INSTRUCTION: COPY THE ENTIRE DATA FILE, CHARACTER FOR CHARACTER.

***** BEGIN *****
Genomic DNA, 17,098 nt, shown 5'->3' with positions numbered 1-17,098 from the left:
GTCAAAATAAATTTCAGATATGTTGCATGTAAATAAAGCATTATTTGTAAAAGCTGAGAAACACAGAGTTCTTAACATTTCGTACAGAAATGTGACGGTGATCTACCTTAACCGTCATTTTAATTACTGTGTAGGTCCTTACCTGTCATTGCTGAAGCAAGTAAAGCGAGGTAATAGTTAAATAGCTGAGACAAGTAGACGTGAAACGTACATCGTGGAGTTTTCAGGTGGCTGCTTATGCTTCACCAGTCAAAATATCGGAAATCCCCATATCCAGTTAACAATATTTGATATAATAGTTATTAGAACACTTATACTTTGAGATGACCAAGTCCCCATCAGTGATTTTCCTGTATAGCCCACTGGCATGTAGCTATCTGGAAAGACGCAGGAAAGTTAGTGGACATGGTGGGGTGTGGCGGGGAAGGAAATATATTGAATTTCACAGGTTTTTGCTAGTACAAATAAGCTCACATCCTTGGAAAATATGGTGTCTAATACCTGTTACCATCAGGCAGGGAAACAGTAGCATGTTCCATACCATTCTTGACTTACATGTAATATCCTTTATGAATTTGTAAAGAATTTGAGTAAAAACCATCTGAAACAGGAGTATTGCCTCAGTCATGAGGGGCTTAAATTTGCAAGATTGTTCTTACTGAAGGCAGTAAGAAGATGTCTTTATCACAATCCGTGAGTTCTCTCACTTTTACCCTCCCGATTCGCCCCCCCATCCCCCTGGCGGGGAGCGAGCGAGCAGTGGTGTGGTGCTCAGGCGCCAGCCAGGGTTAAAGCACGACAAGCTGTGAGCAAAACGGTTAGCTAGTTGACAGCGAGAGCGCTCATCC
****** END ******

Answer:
Genomic DNA, 17,098 nt, shown 5'->3' with positions numbered 1-17,098 from the left:
GTCAAAATAAATTTCAGATATGTTGCATGTAAATAAAGCATTATTTGTAAAAGCTGAGAAACACAGAGTTCTTAACATTTCGTACAGAAATGTGACGGTGATCTACCTTAACCGTCATTTTAATTACTGTGTAGGTCCTTACCTGTCATTGCTGAAGCAAGTAAAGCGAGGTAATAGTTAAATAGCTGAGACAAGTAGACGTGAAACGTACATCGTGGAGTTTTCAGGTGGCTGCTTATGCTTCACCAGTCAAAATATCGGAAATCCCCATATCCAGTTAACAATATTTGATATAATAGTTATTAGAACACTTATACTTTGAGATGACCAAGTCCCCATCAGTGATTTTCCTGTATAGCCCACTGGCATGTAGCTATCTGGAAAGACGCAGGAAAGTTAGTGGACATGGTGGGGTGTGGCGGGGAAGGAAATATATTGAATTTCACAGGTTTTTGCTAGTACAAATAAGCTCACATCCTTGGAAAATATGGTGTCTAATACCTGTTACCATCAGGCAGGGAAACAGTAGCATGTTCCATACCATTCTTGACTTACATGTAATATCCTTTATGAATTTGTAAAGAATTTGAGTAAAAACCATCTGAAACAGGAGTATTGCCTCAGTCATGAGGGGCTTAAATTTGCAAGATTGTTCTTACTGAAGGCAGTAAGAAGATGTCTTTATCACAATCCGTGAGTTCTCTCACTTTTACCCTCCCGATTCGCCCCCCCATCCCCCTGGCGGGGAGCGAGCGAGCAGTGGTGTGGTGCTCAGGCGCCAGCCAGGGTTAAAGCACGACAAGCTGTGAGCAAAACGGTTAGCTAGTTGACAGCGAGAGCGCTCATCC